Is New York’s Plan to Fight Rising Sea Levels a Model for Other Cities?

Read the full story in Governing.

A chorus of questions greeted New York City Mayor Bill de Blasio when he announced in March that he wanted to make the island of Manhattan bigger by extending it 500 feet into the East River, in order to better protect the Financial District and nearby areas from sea level rise.

What, people wanted to know, would go on the new land? Why does de Blasio favor this approach, after scuttling previous plans to build a berm at the edge of East River Park? How will the city avoid such a massive project from getting bogged down in environmental reviews, community hearings and inevitable lawsuits? Would protecting Manhattan come at the expense of Brooklyn and Queens? Above all, they asked, how would New York pay for the $10 billion project?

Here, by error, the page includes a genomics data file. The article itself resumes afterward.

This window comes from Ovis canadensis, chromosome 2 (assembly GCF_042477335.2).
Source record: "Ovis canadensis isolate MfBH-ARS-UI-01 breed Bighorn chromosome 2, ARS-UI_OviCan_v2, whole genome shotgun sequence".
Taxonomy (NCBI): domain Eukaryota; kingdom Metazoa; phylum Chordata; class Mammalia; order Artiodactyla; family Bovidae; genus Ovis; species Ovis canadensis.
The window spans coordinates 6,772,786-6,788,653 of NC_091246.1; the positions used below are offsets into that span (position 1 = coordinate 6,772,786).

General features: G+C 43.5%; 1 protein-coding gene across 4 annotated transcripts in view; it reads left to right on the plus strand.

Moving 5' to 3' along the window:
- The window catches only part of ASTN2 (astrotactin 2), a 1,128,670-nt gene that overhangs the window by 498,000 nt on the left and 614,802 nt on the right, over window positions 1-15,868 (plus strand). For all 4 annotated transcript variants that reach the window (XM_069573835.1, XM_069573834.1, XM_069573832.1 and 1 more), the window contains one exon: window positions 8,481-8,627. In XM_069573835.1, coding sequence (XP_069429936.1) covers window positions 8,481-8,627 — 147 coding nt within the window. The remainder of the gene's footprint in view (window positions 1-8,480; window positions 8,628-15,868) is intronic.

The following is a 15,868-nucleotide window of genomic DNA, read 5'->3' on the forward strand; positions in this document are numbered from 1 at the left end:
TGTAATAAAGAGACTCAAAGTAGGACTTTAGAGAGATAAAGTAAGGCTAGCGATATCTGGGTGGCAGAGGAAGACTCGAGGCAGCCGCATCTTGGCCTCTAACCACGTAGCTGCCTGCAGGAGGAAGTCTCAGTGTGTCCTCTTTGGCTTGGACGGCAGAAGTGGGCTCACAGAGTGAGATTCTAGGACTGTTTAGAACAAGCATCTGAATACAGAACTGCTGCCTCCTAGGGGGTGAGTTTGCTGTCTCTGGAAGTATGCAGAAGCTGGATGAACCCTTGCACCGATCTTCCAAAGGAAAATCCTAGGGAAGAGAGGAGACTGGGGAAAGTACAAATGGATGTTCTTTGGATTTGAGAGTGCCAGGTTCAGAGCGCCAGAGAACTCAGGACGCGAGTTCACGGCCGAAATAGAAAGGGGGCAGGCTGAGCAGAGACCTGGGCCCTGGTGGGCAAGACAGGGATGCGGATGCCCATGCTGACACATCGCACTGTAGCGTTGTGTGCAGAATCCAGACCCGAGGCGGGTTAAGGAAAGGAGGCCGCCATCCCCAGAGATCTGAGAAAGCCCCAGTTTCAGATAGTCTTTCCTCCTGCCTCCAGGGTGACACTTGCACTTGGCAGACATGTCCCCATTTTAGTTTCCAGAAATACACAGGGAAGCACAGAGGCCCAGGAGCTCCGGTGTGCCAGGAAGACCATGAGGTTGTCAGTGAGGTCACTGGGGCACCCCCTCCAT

But Corinne LeTourneau, the former director of special projects for New York and now the head of North American operations for the Rockefeller Foundation’s 100 Resilient Cities program, says she was struck by the project’s “boldness.” That’s something she says is in short supply these days, as cities start coming to the realization that their neighborhoods and infrastructure will be affected by climate change. “I hope this isn’t a New York-only solution,” she says. “They’re trying to think from a new perspective. My hope is that we’ll see more of this boldness, even in cases when many, many, many other solutions and things that have been studied will not work.”

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